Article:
by Rebecca Silverman,
How would you rate episode 10 of
Märchen Mädchen ?
I have never been so happy to see someone crushed by a giant celestial body as I was this week when Shizuka called down the moon on Lynne Daves. That girl is a klafte, which is basically just Yiddish for “bitch,” but everything in Yiddish is stronger than its English equivalent. This week's episode really showcases just how far she'll go to rig the Hexennacht in her team's favor – she even had measures in place to prevent her entire team bailing on her when they found out what she did to Shizuka. Luckily she's not quite as clever as she thinks she is, because it really isn't hard for the headmistress to find proof of what she's done (even if she can't provide a physical copy of it), and seeing her get her comeuppance by the girl she harmed most emotionally was immensely satisfying.
That's kind of the best part of this episode, depending on how you feel about Santa Origin holder Angie pulling high powered guns out of her sack. I would have preferred that Hazuki whip out a different Cinderella-based power in order to defeat Lynne and Angie, because this is meant to be her story, but giving that moment to Shizuka does make a lot of sense. Hazuki has given Shizuka the ability to rewrite her tale in a way that she'd like to live it, and if Princess Kaguya doesn't want to go back to the moon, why should she have to? After all, folklore is folklore because it has many variants, and who's to say a contemporary one isn't just as valid as an ancient one? Part of the theory is that these stories have survived for centuries because they can change to suit the needs of their audiences, and today the type of filial piety that the original Kaguya demonstrates isn't necessarily as powerful to readers. Shizuka's rewrite also emphasizes her own feelings about her heritage – she won't be bound to it and the lore about her mother, but instead she'll work with the Tsuchimikado family in her own way.
That's an interesting parallel to Lynne and Angie Daves, who claim to be doing everything for their father's approval. The reveal that they were raised by abusive priests in an orphanage feels like too little too late for backstory, but it does help to explain why Lynne is so obsessed with winning for dear old dad by any means necessary. She's willing to break rules in pursuit of family unity, while Shizuka is learning to bend them in spite of it. Ultimately that makes Shizuka the stronger of the two, because she's more confident in herself and her reasons, while Lynne seems to only wear the outer shell of both of those things, hiding her emotional vulnerability behind it – not unlike her Origin, who hides her fear behind the glow of a match.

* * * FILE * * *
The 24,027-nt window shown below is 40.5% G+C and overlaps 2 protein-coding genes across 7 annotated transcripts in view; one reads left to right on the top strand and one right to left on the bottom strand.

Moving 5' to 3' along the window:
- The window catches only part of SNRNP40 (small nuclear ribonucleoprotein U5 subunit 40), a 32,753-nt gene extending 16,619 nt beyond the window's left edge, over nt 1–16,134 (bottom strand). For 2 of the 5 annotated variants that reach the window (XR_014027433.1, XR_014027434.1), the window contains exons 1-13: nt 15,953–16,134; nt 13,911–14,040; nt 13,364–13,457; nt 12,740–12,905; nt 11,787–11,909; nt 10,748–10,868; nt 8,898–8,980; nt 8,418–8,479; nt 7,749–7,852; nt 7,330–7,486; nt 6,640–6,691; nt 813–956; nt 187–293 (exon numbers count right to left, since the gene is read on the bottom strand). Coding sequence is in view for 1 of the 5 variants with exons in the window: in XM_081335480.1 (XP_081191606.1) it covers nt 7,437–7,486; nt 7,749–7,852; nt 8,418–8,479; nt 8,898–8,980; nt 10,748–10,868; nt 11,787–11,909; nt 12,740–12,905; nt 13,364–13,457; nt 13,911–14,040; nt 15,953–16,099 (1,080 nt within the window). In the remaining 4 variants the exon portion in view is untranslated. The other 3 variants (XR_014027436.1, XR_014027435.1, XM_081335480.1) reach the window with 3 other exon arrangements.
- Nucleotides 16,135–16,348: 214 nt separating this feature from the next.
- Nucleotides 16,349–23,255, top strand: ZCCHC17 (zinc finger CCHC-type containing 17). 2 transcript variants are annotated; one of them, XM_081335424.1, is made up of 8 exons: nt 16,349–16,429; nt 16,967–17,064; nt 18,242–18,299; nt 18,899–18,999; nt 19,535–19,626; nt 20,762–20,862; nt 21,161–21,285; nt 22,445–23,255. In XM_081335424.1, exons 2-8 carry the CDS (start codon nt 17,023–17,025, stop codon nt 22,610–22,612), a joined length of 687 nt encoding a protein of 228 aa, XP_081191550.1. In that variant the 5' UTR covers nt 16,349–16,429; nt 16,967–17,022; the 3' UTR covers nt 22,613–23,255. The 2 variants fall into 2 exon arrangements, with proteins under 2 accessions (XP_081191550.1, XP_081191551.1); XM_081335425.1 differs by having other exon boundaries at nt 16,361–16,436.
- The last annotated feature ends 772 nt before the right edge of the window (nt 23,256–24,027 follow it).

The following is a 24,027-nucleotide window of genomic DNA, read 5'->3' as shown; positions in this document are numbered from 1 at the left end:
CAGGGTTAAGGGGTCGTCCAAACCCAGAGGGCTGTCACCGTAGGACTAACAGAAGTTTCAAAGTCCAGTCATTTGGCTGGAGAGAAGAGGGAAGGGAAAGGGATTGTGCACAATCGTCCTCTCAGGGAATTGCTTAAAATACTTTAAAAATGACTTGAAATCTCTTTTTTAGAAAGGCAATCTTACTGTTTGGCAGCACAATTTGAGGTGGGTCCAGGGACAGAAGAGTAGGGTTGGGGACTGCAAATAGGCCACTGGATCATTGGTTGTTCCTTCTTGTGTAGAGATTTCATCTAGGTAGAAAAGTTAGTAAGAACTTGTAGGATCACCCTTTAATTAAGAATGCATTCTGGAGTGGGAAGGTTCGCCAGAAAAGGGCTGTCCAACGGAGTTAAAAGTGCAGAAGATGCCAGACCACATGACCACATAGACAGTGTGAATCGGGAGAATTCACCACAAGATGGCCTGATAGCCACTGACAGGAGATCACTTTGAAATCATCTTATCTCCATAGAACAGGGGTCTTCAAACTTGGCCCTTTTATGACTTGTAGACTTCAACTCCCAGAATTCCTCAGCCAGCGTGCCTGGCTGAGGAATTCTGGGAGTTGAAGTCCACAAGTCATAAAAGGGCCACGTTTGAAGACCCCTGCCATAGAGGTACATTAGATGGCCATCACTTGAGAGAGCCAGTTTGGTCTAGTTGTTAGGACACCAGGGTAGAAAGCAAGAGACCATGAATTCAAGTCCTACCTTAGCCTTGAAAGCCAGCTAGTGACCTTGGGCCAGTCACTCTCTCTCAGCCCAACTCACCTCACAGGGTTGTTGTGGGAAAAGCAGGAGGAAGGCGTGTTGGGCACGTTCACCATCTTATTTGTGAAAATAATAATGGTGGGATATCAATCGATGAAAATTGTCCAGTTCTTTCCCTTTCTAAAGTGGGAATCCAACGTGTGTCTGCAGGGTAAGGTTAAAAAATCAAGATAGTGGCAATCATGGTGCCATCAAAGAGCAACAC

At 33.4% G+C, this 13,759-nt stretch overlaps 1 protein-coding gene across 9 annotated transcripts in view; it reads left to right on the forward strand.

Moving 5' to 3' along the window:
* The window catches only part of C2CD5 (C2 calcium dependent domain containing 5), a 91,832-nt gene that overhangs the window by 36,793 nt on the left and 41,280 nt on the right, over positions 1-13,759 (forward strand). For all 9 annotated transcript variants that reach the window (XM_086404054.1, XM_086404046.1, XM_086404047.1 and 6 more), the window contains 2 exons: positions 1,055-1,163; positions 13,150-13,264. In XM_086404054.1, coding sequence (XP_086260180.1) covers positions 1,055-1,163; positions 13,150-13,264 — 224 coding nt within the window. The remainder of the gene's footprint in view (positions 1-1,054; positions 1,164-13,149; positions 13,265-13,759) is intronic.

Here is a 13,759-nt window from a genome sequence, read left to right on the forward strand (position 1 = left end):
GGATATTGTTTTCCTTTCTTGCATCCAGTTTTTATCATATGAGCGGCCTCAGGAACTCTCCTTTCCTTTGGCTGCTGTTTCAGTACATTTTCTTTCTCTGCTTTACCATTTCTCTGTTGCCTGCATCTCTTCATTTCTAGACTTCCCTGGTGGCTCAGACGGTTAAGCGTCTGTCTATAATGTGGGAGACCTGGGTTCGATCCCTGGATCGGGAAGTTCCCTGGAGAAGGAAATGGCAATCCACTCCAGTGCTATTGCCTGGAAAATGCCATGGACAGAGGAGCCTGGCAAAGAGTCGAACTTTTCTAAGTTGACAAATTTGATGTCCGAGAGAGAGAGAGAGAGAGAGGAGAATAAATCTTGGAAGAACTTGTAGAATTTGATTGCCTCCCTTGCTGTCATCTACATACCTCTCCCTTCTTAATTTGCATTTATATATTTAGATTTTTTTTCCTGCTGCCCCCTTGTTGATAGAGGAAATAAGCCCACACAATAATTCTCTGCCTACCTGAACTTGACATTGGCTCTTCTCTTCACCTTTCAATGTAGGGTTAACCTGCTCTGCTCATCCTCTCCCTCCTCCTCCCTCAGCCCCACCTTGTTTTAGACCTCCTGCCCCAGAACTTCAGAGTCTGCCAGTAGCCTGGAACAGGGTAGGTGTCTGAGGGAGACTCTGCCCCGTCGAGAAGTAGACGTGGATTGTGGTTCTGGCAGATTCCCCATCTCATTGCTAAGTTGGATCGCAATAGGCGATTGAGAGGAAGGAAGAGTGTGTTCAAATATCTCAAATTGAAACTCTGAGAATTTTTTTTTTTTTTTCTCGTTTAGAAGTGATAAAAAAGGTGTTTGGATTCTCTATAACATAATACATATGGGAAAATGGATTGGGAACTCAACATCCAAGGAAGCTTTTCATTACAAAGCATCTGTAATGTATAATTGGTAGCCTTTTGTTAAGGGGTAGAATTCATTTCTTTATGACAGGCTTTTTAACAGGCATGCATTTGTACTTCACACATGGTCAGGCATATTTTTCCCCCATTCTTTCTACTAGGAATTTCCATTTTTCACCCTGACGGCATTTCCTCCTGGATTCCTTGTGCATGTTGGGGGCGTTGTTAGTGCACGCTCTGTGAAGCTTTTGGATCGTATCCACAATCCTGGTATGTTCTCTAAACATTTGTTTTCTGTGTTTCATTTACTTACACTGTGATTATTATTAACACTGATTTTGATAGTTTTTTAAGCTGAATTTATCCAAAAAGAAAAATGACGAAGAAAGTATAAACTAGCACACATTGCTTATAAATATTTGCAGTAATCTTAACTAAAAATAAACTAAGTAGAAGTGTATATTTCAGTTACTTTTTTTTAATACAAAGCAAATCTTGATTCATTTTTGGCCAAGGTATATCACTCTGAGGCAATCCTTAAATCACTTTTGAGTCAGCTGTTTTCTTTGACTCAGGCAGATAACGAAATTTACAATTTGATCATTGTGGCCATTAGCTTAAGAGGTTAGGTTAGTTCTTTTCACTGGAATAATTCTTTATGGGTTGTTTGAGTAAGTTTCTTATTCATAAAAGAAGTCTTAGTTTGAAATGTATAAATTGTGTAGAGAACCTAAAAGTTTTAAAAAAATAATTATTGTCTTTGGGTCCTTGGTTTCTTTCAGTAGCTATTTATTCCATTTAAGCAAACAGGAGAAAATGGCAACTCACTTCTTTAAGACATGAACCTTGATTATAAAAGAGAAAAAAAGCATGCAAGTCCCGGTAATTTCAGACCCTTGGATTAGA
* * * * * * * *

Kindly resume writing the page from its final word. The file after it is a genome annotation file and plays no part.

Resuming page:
The subject of the American Origins is touched upon this week as well, which is still a sticking point for me. Hazuki is told that America is “too young” to have its own original stories, instead relying on mixed media to create them. While that's fine on the surface, it doesn't actually work as presented – not only do zombies have a specific mythological origin, but it completely ignores the vast folklore of various Native American groups – you can't tell me that Glooskap wouldn't have made an awesome Origin. There's also the later American mythology of the superhero or figures like Paul Bunyan that work better in context, which simply makes it feel like someone didn't bother to do their research. Given the large role of the American school, that's a significant problem.
Another issue is the abrupt introduction of the Japanese school's Sachi and her Tongue-Cut Sparrow Origin. It's a good one, even if Sachi is annoying, but it just comes too late in the game. We should at least have been aware of her existence before last week if she was going to play such a large role. At least this episode looks much better than those that preceded it – it still isn't anywhere near perfect, but it's a marked step up.
Maerchen Maedchen feels like a study in lost opportunities. With just a bit more research and better pacing, the story could have lived up to its potential, and the issues plaguing the production have ultimately damned the entire series. There is a preview for episode eleven, with the Japanese and German schools competing in the final showdown, but it's unclear as to when it will be aired, if ever before it's unceremoniously dumped out on video. That's a shame – between Hazuki's growth, her relationship with Shizuka, and the interesting folkloric base, this could have been a winner. It's a story that deserved better than it got.
Maerchen Maedchen is currently streaming on Crunchyroll.
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